Books up to here: childhood adventures at the library
“So how many books are you going to get today, Veronica?” my mother would ask as she opened the door to let me out of the car, my hands digging through my little blue and pink purse searching for the library card I was so proud to have. “Up to here,” I’d reply, placing my hand at my waist. Of course getting books “up to here” was easy for a five year old to do, but became increasingly unreasonable as I grew.
Those weekly trips to the library with my mother did something to me as a kid. I loved that place. I loved how it was a place where I could learn, where I could marvel at the beautiful illustrations in the children’s books I checked out, and where, as I got older, could have discussions with my mother (who had wanted to become a writer) about the books she was reading. Most importantly, the library was a place that provided the tools to improve my family’s literacy skills and love for learning. This was especially important as I entered school and, as a result, came to read to my recently arrived immigrant parents in English (they wanted to pick up English vocabulary), and in return, they read to me in Spanish.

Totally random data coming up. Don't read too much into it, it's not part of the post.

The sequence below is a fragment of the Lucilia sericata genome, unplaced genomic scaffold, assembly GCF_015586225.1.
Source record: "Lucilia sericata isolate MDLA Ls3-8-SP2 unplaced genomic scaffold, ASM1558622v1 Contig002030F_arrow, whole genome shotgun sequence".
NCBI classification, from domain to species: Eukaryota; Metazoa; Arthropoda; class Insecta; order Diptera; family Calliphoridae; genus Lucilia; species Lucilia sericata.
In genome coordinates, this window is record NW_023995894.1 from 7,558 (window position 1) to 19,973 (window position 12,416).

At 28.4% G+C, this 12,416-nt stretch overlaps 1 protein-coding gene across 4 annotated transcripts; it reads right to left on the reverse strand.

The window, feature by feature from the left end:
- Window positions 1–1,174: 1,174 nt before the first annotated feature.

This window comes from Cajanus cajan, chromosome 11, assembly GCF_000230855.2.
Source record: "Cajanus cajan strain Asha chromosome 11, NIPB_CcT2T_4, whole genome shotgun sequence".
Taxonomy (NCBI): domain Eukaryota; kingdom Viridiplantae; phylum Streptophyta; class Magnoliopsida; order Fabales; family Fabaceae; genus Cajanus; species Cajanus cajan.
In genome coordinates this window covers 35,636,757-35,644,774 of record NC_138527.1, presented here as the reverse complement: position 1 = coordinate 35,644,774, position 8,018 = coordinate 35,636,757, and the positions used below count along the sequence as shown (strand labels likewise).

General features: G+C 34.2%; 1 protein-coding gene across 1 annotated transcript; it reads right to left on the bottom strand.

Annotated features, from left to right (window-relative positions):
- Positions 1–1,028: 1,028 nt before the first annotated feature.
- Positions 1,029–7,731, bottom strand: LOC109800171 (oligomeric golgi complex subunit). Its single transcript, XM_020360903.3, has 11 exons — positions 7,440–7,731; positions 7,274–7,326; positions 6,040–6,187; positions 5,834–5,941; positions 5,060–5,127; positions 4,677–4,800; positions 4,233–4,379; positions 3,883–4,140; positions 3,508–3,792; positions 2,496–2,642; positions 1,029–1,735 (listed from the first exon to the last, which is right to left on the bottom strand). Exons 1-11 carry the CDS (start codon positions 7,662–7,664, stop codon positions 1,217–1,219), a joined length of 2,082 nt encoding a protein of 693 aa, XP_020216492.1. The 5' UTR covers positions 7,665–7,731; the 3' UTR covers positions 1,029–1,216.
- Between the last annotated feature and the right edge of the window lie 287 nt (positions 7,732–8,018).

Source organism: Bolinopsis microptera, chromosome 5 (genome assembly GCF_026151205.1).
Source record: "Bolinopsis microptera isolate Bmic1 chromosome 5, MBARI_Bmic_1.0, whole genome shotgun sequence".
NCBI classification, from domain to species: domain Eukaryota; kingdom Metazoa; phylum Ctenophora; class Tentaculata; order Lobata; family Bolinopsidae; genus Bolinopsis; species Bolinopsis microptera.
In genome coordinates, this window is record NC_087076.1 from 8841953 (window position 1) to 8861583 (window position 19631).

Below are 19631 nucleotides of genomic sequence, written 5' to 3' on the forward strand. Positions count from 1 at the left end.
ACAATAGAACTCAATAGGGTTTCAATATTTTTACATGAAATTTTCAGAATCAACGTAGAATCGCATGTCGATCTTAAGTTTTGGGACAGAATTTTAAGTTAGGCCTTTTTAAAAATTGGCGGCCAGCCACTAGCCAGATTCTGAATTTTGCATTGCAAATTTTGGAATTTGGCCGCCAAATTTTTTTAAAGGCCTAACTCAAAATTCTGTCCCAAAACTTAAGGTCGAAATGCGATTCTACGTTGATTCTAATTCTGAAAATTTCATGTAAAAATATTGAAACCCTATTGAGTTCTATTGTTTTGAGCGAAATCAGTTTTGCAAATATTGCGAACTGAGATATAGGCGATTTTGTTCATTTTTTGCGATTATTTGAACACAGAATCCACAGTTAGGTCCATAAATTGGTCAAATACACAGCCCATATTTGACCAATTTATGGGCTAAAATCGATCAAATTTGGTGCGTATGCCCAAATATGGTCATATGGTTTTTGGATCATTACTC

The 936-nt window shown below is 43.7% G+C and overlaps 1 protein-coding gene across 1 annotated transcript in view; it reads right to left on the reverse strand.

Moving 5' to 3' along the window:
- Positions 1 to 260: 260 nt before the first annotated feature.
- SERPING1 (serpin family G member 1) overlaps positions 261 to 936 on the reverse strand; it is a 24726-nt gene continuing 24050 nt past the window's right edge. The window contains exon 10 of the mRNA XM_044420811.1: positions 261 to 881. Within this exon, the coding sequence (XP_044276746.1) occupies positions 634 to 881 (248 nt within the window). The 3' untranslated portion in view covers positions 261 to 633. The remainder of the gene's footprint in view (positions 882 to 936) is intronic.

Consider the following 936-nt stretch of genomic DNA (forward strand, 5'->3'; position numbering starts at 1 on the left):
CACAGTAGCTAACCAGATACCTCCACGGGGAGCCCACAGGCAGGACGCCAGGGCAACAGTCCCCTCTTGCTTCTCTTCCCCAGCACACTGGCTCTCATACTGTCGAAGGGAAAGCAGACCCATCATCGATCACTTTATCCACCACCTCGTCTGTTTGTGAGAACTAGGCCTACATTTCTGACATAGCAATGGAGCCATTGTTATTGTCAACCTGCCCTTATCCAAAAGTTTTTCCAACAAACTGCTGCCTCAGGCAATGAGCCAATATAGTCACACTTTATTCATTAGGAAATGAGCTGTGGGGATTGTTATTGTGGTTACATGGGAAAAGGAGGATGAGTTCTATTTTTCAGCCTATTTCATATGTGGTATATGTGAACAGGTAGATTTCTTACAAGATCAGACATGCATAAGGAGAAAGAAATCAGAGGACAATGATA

I sometimes wonder how/if others have been influenced by the library and if this has led them to be a part of education (It has for me!). I wonder how kids now, especially in the age of video games and the internet, will remember their childhood library days. And finally, I wonder if my students will remember the day I told them that they were not going to be able to go to the library. (We had been learning about poverty in other countries and the differences in basic community resources between those my students had, and I felt, sometimes took for granted, and those communities in poverty had). My refusal to allow them to go sparked a great conversation, and I hope, allowed them to understand their community and the resources at their disposal a little bit better.
FYI: Yes, I did annoying things like this to my students once in a while…they got used to it. Oh, and just so you know, we did go to the library that day, I would have had a revolt on my hands if we hadn’t.